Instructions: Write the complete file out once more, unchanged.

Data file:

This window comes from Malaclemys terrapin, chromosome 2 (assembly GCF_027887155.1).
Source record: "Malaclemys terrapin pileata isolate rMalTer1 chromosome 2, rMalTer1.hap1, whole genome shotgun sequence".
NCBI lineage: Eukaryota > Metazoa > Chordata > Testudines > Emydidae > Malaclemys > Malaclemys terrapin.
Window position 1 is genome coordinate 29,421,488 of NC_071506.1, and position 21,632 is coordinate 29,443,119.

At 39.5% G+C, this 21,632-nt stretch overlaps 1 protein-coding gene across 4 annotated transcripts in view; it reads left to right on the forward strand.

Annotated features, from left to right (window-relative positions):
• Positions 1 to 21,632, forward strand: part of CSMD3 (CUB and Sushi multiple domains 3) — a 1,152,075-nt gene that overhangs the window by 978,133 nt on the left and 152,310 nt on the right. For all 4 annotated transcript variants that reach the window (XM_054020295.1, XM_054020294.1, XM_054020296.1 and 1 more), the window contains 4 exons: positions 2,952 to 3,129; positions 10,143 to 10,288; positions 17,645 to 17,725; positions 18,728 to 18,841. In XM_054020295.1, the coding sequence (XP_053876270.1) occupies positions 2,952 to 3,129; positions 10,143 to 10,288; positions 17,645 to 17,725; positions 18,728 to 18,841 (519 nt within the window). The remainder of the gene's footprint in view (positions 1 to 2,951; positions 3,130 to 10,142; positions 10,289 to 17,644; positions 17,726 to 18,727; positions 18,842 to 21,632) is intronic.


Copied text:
This window comes from Malaclemys terrapin, chromosome 2 (assembly GCF_027887155.1).
Source record: "Malaclemys terrapin pileata isolate rMalTer1 chromosome 2, rMalTer1.hap1, whole genome shotgun sequence".
NCBI lineage: Eukaryota > Metazoa > Chordata > Testudines > Emydidae > Malaclemys > Malaclemys terrapin.
Window position 1 is genome coordinate 29,421,488 of NC_071506.1, and position 21,632 is coordinate 29,443,119.

At 39.5% G+C, this 21,632-nt stretch overlaps 1 protein-coding gene across 4 annotated transcripts in view; it reads left to right on the forward strand.

Annotated features, from left to right (window-relative positions):
• Positions 1 to 21,632, forward strand: part of CSMD3 (CUB and Sushi multiple domains 3) — a 1,152,075-nt gene that overhangs the window by 978,133 nt on the left and 152,310 nt on the right. For all 4 annotated transcript variants that reach the window (XM_054020295.1, XM_054020294.1, XM_054020296.1 and 1 more), the window contains 4 exons: positions 2,952 to 3,129; positions 10,143 to 10,288; positions 17,645 to 17,725; positions 18,728 to 18,841. In XM_054020295.1, the coding sequence (XP_053876270.1) occupies positions 2,952 to 3,129; positions 10,143 to 10,288; positions 17,645 to 17,725; positions 18,728 to 18,841 (519 nt within the window). The remainder of the gene's footprint in view (positions 1 to 2,951; positions 3,130 to 10,142; positions 10,289 to 17,644; positions 17,726 to 18,727; positions 18,842 to 21,632) is intronic.